For us, the thought that it is possible to be a great Christian and maintain a comfortable life is very tempting, and we try to get away with it all the time — giving as little of ourselves to Jesus as possible while trying to give as much of of ourselves to the pleasures of the world as we can get away with.

But “Whoever wishes to come after me must deny himself, take up his cross, and follow me,” Jesus says.

It is not possible to live a comfortable life and then die and go to heaven. Only a life of sacrifice leads to heaven. A life of cozy religiosity is really a life of self-serving pride. St. Paul and the prophet Jeremiah each show us what true faith looks like.

St. Paul points out in the Second Reading that our self-giving of both our  bodies and our minds needs to be complete. “Offer your bodies as a living sacrifice,” he says, and, “Do not conform yourselves to this age but be transformed by the renewal of your mind.”

The prophet Jeremiah in the first reading understands the consequences of this self-sacrifice. He complains that “You duped me, O LORD, and I let myself be duped.” He did as the Lord asked and preached a hard message, and the priest Pashuur “smote him” — scourged him or put him in the stocks, such that “All the day I am an object of laughter.”

But Jeremiah still sacrifices not just his body but also his mind: “I say to myself, I will not mention him, I will speak in his name no more. But then it becomes like fire burning in my heart, imprisoned in my bones; I grow weary holding it in, I cannot endure it.”

Both Paul and Jeremiah become living demonstrations of what Jesus says: “Whoever wishes to save his life will lose it, but whoever loses his life for my sake will find it.”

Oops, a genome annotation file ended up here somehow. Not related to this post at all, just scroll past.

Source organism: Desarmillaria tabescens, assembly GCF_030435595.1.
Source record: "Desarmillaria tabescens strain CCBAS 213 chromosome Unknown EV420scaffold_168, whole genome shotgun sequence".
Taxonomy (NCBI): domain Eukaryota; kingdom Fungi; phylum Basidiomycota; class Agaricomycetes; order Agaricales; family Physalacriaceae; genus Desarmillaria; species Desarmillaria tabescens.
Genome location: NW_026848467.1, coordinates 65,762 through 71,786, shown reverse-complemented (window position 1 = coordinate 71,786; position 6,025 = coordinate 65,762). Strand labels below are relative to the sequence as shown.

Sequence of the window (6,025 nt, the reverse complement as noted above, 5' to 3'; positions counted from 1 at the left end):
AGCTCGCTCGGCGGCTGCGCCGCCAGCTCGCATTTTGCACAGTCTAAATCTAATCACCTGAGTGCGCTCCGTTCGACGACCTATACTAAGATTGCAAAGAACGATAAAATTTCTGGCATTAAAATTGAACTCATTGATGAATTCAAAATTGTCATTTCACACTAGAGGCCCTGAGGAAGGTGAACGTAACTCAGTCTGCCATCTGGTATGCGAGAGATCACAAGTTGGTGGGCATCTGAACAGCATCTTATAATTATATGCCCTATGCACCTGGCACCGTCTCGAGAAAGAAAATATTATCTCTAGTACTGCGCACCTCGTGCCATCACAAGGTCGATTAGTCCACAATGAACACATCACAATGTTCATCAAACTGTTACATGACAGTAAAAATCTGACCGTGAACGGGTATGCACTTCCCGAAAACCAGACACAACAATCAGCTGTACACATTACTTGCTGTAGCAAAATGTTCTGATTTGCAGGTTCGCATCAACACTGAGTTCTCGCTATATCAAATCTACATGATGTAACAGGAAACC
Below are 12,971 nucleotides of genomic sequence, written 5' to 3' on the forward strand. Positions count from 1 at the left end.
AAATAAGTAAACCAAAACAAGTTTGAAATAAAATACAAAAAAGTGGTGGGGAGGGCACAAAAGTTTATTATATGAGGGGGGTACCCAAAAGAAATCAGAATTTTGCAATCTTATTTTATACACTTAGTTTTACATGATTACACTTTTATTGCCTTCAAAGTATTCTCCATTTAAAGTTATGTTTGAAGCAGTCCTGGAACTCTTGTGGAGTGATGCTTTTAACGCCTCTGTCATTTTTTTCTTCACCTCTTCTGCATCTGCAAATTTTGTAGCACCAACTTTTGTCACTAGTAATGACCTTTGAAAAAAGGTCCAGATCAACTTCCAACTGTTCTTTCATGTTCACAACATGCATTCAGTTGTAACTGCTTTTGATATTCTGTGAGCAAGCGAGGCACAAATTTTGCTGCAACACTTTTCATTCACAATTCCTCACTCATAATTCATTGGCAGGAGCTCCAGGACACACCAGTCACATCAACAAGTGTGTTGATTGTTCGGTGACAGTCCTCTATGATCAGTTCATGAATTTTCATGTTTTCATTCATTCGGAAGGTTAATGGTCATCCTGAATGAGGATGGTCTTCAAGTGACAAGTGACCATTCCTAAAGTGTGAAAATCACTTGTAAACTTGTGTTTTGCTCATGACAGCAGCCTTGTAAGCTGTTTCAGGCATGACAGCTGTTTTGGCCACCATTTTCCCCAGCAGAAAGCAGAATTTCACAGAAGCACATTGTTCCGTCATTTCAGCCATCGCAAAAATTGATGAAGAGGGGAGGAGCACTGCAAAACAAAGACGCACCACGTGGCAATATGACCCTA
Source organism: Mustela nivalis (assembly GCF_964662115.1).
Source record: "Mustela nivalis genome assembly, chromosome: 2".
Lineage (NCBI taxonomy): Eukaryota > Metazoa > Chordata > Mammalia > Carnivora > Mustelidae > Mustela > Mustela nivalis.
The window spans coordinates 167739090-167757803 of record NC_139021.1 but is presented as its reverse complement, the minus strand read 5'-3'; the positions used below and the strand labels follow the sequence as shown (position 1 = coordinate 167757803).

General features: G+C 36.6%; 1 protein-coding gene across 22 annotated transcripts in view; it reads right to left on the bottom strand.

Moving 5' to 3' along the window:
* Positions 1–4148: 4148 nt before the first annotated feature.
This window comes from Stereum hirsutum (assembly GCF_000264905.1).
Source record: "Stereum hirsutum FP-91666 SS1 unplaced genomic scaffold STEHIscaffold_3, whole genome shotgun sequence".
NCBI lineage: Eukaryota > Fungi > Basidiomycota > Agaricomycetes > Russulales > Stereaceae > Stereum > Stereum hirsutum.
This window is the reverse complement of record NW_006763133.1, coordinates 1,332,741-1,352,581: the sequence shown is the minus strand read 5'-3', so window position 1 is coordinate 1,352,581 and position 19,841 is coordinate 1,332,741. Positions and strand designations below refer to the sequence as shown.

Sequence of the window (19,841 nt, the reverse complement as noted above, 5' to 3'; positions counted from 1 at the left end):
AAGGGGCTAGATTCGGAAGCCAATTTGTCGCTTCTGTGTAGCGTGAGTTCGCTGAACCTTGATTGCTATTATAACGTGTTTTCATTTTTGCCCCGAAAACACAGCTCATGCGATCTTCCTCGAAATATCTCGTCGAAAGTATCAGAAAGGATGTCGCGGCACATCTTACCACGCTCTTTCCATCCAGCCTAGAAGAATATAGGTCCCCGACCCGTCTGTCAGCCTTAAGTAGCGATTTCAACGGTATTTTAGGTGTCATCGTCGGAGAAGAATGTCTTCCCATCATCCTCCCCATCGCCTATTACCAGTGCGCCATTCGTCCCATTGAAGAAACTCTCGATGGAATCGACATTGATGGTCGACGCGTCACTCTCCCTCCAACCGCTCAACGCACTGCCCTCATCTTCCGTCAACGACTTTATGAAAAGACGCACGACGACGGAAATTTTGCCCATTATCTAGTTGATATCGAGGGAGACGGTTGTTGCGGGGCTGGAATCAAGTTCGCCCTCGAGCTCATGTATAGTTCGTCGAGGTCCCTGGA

Ironically, this life of sacrifice is the only way to true happiness.

As St. John Vianney said, “I tell you that you have less to suffer in following the cross than in serving the world and its pleasures.”

To see how this works, think of your life from the position of your deathbed, and compare what losing your life to Christ and his teachings, or not, will look like.

In your 30s, childlessness may seem like a great idea. At your deathbed, though, what will take the place of a loving family?

Or, if children are out of the question, what looks better at your deathbed: The material gains of a life spent serving a multi-national corporation, or the spiritual gains of a life spent serving the materially or spiritually poor in your parish and community?

We grow up with big dreams for our lives. We want fame, wealth and adventure. What we find instead is humility, hardship and responsibility. Only later do we learn, like George Bailey, what a wonderful life that is, and how terrible the alternative is, no matter how materially successful it is.

For “What profit would there be for one to gain the whole world and forfeit his life?”

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Tom Hoopes

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Tom Hoopes, author of The Rosary of Saint John Paul II, The Fatima Family Handbook and What Pope Francis Really Said, is writer in residence at Benedictine College in Kansas. A former reporter in the Washington, D.C., area, he served as press secretary of the U.S. House Ways & Means Committee Chairman and spent 10 years as executive editor of the National Catholic Register newspaper and Faith & Family magazine. His work frequently appears in Catholic publications such as Aleteia and the Register. He lives in Atchison, Kansas, with his wife, April, and has nine children.